Alyssa Kitlas | Published on October 31, 2017
It all started in a chaturanga. A chaturanga is not my favorite yoga pose to begin with, but since I was practicing yoga three to five times a week, I knew this pain I suddenly felt in my right breast wasn’t supposed to happen. I waited a few weeks before going to my doctor, thinking I had pulled a muscle, but every time I slept on my stomach or was in a push up position in yoga class, I felt the same sharp pain.
I went to my doctor and she assured me that I was “too young for cancer,” and even if I wasn’t, “cancer doesn’t cause pain.” I insisted something was wrong and we should do a test, just to be safe. I mean, I had health insurance that would cover it, so what was the harm? My ultrasound indicated I had a fibroadenoma, a benign tumor in the breast, which the pathologist assured me is completely normal in women my age. She decided that since I was symptomatic, we should go ahead with a biopsy. Right before I got the biopsy, a different pathologist asked me if I was sure we should do this, since cancer was so unlikely―I had no family history and there wasn’t a lump. I asked her if we could go ahead anyway, since we were already there—her with the needle, me with my shirt off.
A week later when the results came in, I was diagnosed with invasive ductal carcinoma, a type of breast cancer, at the age of 29. The diagnosis came with a flood of emotions such as fear, anxiety and stress, but also relief. I knew something was wrong and I pushed my health care providers, who were hesitant and doubtful, to test it.
In 2017, approximately 252,710 new cases of invasive breast cancer are expected to be diagnosed, and 26,393 will be in people under the age of 45. Even though that is less than 10 percent of all new breast cancer cases, young women generally face more aggressive forms of breast cancer and have lower survival rates. They also face a number of unique challenges, such as financial instability, fertility issues, anxiety, depression, loss of work and early menopause. Several health inequities exist: young African-American women under the age of 35 have rates of breast cancer two times higher than Caucasian women of the same age and are three times more likely to die from it.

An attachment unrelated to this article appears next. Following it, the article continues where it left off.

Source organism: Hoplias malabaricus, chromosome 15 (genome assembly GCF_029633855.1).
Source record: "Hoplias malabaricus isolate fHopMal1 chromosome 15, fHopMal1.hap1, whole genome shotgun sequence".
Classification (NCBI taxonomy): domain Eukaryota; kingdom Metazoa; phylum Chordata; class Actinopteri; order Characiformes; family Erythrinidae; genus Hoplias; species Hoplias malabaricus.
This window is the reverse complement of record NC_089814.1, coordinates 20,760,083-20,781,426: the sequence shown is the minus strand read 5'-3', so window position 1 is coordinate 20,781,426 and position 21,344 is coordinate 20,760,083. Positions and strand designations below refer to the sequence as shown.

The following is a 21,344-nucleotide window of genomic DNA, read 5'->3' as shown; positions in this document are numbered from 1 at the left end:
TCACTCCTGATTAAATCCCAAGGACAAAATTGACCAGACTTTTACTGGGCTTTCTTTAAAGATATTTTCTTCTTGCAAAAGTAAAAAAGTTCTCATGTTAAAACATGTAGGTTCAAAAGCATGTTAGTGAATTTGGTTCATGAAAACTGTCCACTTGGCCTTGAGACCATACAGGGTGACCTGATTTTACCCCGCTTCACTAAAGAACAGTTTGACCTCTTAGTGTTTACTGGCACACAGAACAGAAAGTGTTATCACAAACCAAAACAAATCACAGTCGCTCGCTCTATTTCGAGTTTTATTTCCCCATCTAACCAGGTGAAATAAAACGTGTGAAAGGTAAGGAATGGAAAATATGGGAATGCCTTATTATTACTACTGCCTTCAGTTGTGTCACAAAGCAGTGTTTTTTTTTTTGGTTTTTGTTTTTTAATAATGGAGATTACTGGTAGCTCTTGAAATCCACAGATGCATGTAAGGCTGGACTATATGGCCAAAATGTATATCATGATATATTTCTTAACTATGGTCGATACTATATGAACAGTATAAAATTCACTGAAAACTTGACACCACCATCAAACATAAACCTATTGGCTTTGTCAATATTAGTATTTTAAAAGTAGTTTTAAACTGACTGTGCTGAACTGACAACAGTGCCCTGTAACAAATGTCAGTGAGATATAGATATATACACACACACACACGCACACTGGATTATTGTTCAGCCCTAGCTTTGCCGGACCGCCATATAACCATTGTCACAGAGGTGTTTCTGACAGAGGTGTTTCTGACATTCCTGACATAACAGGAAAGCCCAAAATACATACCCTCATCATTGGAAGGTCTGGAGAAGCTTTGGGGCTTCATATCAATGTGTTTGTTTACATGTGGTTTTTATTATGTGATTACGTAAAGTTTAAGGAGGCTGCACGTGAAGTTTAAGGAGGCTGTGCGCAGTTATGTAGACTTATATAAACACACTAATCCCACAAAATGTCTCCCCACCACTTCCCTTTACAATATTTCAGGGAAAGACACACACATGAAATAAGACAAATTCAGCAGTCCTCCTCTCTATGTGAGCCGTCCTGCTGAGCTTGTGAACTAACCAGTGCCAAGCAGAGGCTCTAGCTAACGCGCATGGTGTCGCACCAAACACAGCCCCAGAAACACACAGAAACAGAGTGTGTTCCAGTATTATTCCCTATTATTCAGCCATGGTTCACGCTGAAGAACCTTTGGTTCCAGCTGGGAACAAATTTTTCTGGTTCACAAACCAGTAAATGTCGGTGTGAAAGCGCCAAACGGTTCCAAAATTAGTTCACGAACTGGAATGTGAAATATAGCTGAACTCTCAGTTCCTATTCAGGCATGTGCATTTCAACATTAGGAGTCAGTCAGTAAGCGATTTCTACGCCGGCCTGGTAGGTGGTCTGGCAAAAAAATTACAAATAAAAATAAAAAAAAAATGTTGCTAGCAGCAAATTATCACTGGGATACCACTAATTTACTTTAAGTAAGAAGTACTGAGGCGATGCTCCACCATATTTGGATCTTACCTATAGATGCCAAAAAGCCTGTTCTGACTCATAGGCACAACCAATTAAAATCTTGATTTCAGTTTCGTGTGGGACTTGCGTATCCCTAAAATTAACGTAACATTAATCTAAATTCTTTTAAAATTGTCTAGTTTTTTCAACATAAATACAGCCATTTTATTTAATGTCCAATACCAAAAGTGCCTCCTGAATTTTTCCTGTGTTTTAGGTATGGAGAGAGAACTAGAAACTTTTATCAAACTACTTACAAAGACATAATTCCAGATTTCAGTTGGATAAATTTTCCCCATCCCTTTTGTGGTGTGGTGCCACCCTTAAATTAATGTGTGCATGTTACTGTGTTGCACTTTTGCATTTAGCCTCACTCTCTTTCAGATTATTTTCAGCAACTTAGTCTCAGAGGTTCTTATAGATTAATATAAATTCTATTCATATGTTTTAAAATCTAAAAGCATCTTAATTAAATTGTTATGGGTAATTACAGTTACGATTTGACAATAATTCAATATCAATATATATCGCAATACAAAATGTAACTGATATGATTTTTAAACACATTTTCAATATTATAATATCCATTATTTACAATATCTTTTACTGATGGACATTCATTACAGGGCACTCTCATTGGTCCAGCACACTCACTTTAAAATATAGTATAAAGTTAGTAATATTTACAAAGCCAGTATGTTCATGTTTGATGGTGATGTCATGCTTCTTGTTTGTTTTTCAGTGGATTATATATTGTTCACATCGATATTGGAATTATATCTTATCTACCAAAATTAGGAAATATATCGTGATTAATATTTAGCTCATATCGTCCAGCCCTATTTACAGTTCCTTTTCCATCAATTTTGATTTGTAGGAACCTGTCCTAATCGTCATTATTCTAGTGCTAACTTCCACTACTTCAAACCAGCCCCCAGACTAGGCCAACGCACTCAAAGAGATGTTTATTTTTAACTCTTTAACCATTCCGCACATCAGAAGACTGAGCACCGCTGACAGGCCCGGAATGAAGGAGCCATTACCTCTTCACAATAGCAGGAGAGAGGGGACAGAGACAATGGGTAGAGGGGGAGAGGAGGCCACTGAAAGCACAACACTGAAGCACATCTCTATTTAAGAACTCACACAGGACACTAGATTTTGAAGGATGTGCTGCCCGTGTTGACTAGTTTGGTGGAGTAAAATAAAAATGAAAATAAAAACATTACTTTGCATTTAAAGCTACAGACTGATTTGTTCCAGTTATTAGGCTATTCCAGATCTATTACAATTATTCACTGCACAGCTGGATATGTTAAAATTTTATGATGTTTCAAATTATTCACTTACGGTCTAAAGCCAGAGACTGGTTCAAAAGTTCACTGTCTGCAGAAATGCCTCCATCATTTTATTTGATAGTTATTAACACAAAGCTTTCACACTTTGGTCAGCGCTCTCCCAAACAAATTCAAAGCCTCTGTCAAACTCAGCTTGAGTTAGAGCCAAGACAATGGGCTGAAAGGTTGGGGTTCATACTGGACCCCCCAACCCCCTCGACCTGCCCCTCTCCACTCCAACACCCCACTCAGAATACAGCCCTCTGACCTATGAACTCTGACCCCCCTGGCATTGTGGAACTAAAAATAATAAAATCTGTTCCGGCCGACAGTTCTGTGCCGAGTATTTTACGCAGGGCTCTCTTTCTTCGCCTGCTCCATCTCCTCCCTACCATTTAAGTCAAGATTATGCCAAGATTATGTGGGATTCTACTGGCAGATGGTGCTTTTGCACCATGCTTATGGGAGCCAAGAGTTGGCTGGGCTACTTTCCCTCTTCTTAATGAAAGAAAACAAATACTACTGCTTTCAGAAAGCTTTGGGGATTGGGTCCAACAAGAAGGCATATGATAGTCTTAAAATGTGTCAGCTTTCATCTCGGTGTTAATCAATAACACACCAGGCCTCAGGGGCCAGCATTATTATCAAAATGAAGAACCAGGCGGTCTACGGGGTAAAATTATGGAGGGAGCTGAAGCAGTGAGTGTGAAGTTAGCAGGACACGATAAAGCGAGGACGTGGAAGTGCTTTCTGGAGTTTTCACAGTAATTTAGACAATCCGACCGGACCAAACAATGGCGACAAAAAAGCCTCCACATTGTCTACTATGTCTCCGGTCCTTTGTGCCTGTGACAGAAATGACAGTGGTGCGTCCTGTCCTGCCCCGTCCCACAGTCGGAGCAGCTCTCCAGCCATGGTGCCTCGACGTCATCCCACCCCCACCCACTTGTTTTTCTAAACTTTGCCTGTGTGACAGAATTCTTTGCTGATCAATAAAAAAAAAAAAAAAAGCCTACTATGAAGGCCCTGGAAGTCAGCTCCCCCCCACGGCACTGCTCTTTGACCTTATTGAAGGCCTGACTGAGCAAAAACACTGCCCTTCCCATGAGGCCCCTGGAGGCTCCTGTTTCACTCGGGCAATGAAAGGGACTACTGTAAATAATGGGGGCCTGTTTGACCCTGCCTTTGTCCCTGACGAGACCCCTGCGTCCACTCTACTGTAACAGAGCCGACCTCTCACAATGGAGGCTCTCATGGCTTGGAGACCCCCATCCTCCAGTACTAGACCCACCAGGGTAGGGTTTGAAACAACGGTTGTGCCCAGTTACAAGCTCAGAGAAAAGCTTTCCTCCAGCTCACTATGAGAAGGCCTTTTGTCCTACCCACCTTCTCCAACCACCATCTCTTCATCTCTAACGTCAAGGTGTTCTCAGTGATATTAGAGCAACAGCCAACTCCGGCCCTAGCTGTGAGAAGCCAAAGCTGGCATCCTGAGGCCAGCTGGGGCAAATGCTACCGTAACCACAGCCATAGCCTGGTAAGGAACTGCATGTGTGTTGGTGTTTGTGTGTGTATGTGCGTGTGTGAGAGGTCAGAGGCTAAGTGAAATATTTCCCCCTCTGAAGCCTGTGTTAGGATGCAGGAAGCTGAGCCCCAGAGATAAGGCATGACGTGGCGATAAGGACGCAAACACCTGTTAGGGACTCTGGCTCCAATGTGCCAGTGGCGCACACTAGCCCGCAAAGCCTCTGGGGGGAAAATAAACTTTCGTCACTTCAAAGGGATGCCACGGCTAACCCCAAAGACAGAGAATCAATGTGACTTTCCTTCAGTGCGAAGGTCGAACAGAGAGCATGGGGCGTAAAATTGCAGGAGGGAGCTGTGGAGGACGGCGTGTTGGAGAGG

The Prevent Cancer Foundation® recommends annual mammograms for women beginning at age 40. For women of average risk in their 20s and 30s, they recommend a clinical breast exam (CBE) at least once every three years. For most young women, though, the most important factor is knowing your own body. Most of the other young adult cancer survivors I know have similar stories of trying to convince people that something was wrong. Unfortunately, too many of their stories include metastasis or worse health outcomes than they would have had if their cancers were detected earlier.
During Breast Cancer Awareness Month this year, make sure the women in your life are up-to-date on their breast cancer screenings AND remind them that, although screening guidelines are important, it is critical to listen to your body and be your own advocate. One of my favorite yoga philosophies is “everything you need is already within you,” and my cancer self-discovery taught me that this couldn’t be more true. We know our bodies more than anyone else, and sometimes we have to trust ourselves and advocate for our needs, even if our doctors have doubts.